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Canon PIXMA MX340 - Inkjet All-in-One review

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7

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The Canon PIXMA MX340 is a member of Canon's small-business range of inkjet all-in-one printers. They have fewer facilities for the photo enthusiast and more for the small office, so you can expect to see fax and an Automatic Document Feeder (ADF), but not a memory card reader.

And this is what you get. The sleek, large black and white box has a high-gloss top, which unfolds into a 30-sheet ADF, inset into the lid of its scanner. The front of the surround holds the control panel, which has a bitmapped, mono LCD display set in the middle. Although it is well used, with a good display font and icon-based status info, there's no backlight, which can make it difficult to read, unless you have direct overhead light.

To the left of the LCD display are three large mode buttons for copy, fax and scan. To the right is a number pad for dialling fax numbers and at the extreme right are two large buttons for black and colour copies. There are 20 speed dials with a fast search facility that comes up with likely names as you type. There's also a sophisticated system for rejecting junk faxes, based on the source of the fax call.

In the front panel is a small illuminated blue badge, which shows that the PIXMA MX340 has Wi-Fi, and a pull-down cover which opens automatically if you forget it when printing and sits at an angle to provide a raised output tray. A flap pulls open at the rear to provide an input tray, which can take up to 100 sheets.

At the back are sockets for USB, Ethernet and a fax line, but many people will choose to connect via wireless and setup is straightforward, as you can enter any passcode using the numeric pad.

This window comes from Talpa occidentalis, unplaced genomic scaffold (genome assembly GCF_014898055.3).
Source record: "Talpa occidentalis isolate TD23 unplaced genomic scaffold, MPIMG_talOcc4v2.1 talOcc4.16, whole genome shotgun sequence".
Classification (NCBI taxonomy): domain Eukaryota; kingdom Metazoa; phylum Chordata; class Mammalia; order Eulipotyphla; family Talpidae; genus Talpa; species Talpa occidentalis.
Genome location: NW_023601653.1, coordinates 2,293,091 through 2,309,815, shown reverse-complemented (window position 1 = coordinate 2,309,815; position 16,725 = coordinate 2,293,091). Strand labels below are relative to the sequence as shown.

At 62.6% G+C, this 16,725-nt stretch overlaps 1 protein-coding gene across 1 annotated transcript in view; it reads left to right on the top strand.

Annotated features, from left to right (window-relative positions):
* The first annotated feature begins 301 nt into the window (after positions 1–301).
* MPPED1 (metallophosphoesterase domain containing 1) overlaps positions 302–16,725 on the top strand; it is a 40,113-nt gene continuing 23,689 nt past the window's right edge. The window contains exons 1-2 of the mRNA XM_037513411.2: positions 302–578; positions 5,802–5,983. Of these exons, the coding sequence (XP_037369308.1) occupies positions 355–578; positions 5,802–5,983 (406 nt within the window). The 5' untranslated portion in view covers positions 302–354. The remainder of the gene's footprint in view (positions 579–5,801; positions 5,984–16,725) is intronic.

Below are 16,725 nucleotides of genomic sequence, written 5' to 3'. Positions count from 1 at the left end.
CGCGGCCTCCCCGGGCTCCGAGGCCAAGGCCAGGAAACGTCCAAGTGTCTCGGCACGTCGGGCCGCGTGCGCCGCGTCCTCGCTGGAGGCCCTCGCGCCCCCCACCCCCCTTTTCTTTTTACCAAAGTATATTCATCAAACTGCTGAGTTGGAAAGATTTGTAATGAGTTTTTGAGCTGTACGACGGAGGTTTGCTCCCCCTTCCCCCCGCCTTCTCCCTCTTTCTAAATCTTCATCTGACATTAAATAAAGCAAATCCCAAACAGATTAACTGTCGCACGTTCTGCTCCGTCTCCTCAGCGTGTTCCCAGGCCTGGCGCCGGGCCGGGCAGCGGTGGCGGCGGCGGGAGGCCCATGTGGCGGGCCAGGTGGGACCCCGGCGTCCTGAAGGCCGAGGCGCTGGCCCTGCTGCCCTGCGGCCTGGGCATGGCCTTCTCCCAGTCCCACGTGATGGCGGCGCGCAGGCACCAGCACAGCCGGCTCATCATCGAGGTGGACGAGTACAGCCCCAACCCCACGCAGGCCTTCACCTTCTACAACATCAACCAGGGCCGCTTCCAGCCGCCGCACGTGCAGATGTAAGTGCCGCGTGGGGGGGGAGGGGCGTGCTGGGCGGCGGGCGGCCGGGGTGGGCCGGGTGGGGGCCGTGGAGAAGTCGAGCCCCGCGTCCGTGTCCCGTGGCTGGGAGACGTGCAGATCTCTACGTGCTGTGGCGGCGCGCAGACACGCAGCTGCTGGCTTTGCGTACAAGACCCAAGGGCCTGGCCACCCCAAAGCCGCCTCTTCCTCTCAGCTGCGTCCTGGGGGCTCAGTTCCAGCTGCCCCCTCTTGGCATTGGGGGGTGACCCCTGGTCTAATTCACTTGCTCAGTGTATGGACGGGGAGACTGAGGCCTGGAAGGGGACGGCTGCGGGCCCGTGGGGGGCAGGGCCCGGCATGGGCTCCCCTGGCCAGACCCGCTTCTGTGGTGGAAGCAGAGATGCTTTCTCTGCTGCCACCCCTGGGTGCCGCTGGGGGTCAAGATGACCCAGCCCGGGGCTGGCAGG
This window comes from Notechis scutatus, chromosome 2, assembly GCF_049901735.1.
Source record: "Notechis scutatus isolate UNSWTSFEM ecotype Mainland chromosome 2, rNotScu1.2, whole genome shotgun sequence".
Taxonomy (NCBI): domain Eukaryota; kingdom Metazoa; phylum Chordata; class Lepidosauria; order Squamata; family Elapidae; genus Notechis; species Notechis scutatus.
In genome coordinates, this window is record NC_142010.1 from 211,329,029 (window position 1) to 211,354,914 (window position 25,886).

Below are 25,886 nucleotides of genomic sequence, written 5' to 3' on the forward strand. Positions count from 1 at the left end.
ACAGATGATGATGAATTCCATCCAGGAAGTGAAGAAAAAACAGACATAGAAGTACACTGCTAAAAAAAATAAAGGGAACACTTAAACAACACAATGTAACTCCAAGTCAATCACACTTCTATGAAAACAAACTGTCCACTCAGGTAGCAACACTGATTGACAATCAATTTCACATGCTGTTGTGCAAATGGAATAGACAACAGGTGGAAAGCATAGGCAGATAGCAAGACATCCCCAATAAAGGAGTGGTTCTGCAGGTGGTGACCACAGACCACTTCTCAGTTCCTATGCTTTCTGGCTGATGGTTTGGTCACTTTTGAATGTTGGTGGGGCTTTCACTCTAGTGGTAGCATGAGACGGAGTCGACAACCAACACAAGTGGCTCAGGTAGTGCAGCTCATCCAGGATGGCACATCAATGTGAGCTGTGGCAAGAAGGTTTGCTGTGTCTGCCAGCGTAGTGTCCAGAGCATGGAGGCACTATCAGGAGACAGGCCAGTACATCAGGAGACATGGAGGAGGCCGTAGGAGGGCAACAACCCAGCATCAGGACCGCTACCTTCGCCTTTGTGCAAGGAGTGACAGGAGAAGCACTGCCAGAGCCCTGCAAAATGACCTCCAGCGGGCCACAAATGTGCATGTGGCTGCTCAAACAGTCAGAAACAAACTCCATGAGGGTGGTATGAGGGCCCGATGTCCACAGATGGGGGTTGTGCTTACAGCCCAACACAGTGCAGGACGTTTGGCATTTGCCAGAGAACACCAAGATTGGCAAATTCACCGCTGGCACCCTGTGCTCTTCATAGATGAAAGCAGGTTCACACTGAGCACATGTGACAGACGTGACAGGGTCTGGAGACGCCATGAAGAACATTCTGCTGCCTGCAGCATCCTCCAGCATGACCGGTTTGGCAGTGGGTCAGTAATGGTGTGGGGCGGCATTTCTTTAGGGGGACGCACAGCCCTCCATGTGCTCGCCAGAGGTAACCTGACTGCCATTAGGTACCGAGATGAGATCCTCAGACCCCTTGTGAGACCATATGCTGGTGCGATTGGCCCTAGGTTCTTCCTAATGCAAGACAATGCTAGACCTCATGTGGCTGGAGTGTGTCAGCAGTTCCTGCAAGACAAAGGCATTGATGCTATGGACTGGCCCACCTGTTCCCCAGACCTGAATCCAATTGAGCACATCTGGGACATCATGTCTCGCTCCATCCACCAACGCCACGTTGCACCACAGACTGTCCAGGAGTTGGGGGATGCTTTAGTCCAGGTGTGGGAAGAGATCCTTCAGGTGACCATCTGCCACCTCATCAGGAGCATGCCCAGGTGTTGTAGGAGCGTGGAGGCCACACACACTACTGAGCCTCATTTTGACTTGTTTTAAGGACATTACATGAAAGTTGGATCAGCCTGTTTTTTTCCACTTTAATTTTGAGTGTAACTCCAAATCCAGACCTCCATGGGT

This four-colour machine uses two ink cartridges, one black and the other tri-colour, and these clip in easily, once you've hinged up the scanner section onto its ‘bonnet-stand’. It has a well-damped release, so that when you close it, the top section doesn't bang down onto the print engine.

Drivers for Windows and OS X come as standard and Canon includes a good support bundle, including OCR software and document management. A copy of Canon's web page print utility is also included.

jake120

April 7, 2010, 9:06 pm

There are just a few items I would like to bring up


1) Why do the manufactures put a PictBridge port and or card slots on products that do not have any way of editing the photo at the unit before you print? To me this is nothing more then a convenience that is not that convenient. All you can do is print the photo and hope it looks ok.


2) I am glade that canon is being more realistic about their speeds I just hope other companies start doing the same.


3) How can any company market this type of unit toward a small business? With such low capacity cartridges talking about the high capacity and the fact that it is not that high. For So-Ho Business they should have at least 1,500-page cartridges and a 200-sheet tray.


4) I know I keep harping on the try color cartridge but it is true that when one color in the try color cartridge runs out the whole cartridge has to be replaced, even if there is ink left from the other two colors. So your color cost per page could be way off. How can canon or any company market this or similar products towards a business of any size with the try color cartridge.





Thanks for letting me speak my mind.


Like they say mind over matter, but if you have no mind it don’t matter.

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